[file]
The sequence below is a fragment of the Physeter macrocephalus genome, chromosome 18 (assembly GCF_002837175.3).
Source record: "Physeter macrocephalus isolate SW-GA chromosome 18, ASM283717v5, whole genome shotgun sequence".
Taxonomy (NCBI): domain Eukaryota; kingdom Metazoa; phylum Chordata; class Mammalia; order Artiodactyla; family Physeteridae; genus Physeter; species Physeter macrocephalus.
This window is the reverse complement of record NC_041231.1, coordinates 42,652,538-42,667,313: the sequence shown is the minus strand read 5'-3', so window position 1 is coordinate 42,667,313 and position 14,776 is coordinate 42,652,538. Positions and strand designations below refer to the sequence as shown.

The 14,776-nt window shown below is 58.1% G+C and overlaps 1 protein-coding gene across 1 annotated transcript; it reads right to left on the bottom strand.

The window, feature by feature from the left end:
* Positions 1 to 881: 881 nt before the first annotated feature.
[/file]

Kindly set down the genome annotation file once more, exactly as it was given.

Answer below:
The sequence below is a fragment of the Physeter macrocephalus genome, chromosome 18 (assembly GCF_002837175.3).
Source record: "Physeter macrocephalus isolate SW-GA chromosome 18, ASM283717v5, whole genome shotgun sequence".
Taxonomy (NCBI): domain Eukaryota; kingdom Metazoa; phylum Chordata; class Mammalia; order Artiodactyla; family Physeteridae; genus Physeter; species Physeter macrocephalus.
This window is the reverse complement of record NC_041231.1, coordinates 42,652,538-42,667,313: the sequence shown is the minus strand read 5'-3', so window position 1 is coordinate 42,667,313 and position 14,776 is coordinate 42,652,538. Positions and strand designations below refer to the sequence as shown.

The 14,776-nt window shown below is 58.1% G+C and overlaps 1 protein-coding gene across 1 annotated transcript; it reads right to left on the bottom strand.

The window, feature by feature from the left end:
* Positions 1 to 881: 881 nt before the first annotated feature.